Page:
Isiyaku Shuiabu Ahmed is a journalist.
Nigeria has one of the world’s highest rates of illiteracy but the Kano State Agency for Mass Education in the north is making major strides to teach more than 400,000 adults and youth who are not in school how to read and write. They face a major challenge, according to statistics reported in Abuja last September by Minister of State for Education. The education minister described two major challenges for the Nigerian effort: the number of illiterate Nigerian adults has increased by 10 million over the past two decades, to reach 35 million; the nation also has more than 10 million children who are not in school. The nation's population is an estimated 174 million.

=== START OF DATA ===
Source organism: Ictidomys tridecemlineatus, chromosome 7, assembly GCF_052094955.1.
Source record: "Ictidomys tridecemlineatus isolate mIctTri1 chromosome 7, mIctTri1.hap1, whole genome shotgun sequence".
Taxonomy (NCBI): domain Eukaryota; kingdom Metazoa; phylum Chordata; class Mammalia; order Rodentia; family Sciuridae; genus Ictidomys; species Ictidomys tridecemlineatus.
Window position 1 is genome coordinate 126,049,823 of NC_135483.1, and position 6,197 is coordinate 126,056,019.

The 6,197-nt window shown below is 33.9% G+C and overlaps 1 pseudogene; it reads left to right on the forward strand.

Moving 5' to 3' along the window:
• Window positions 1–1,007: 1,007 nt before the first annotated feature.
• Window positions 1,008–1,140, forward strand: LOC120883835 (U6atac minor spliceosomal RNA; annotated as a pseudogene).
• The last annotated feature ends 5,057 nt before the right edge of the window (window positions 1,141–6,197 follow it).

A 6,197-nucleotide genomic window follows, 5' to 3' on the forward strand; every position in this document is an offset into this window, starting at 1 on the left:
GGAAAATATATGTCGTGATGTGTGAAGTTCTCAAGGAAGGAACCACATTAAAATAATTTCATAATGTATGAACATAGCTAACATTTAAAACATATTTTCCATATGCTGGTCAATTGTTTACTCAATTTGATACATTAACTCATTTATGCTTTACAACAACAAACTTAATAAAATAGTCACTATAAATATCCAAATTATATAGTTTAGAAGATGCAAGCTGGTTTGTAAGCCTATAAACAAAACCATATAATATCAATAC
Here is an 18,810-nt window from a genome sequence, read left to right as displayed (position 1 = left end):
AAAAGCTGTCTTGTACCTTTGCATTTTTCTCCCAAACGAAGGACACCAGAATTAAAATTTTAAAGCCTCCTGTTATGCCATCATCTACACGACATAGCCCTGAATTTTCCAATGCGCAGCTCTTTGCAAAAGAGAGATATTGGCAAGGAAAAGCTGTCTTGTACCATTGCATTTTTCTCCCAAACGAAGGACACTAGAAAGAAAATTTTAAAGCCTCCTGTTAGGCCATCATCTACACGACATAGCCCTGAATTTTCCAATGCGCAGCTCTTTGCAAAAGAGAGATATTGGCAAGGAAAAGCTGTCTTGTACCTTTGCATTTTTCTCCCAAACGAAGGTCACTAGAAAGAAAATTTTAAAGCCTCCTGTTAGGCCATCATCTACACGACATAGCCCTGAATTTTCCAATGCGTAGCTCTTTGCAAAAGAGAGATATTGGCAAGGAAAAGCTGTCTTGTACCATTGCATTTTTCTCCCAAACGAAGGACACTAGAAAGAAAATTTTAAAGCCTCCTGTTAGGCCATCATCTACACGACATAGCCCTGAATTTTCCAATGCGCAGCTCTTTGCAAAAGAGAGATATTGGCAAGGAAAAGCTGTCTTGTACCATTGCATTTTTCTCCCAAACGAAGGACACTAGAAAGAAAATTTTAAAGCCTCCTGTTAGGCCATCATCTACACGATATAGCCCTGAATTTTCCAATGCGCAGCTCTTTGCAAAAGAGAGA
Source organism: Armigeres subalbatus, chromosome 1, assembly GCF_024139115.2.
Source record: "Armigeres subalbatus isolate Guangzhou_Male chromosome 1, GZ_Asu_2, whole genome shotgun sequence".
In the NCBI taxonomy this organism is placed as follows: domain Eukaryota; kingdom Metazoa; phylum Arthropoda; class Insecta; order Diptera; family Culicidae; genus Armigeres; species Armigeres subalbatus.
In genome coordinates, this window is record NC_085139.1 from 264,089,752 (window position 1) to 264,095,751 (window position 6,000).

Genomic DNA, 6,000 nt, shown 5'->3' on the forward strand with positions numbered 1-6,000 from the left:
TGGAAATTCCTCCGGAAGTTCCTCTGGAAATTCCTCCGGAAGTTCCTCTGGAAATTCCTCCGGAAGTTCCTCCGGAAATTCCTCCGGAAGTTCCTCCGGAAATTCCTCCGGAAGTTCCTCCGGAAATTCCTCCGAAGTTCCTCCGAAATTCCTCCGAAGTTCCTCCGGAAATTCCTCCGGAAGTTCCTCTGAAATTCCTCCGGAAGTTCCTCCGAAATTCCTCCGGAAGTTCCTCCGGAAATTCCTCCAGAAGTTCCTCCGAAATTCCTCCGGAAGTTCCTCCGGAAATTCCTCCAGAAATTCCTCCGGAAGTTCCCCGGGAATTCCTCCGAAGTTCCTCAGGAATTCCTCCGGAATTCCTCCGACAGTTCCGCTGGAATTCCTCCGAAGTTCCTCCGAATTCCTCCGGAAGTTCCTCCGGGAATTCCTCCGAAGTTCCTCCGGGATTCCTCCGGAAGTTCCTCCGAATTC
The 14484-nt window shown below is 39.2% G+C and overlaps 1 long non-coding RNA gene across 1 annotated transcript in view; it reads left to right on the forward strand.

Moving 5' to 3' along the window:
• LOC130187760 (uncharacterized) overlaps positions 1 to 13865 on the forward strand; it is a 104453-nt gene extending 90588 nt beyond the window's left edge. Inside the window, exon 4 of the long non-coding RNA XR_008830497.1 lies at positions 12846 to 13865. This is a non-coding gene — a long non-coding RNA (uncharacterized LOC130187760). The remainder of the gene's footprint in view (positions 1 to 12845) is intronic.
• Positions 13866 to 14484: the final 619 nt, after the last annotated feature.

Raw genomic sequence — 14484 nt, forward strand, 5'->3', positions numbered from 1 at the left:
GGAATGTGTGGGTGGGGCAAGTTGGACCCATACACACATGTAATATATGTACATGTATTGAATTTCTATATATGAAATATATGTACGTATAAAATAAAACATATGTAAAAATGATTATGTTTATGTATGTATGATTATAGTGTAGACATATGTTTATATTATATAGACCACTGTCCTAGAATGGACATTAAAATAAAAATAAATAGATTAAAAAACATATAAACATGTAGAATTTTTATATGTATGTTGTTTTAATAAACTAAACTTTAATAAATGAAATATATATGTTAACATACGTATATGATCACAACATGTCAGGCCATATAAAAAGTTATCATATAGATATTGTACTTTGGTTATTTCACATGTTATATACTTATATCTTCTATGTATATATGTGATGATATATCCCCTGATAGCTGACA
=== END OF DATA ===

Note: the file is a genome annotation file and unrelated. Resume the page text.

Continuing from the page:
Nigeria State Crack Down on Unregulated Private Schools In the northern Nigerian town of Kano, over 80 private nurseries, primary and secondary schools have been shut down and another 52 have been suspended for violating Kano State’s education law. Meanwhile, a special task force on private schools there aims to close down another 700 institutions that are not meeting legal requirements. Kano State’s 10-year-old Education Law says all schools must meet certain requirements. They must offer a conducive learning and teaching environment, pay appropriate taxes to government, provide a well-stocked laboratory, maintain functional administrative and academic records, and have a provisional certificate of approval to operate.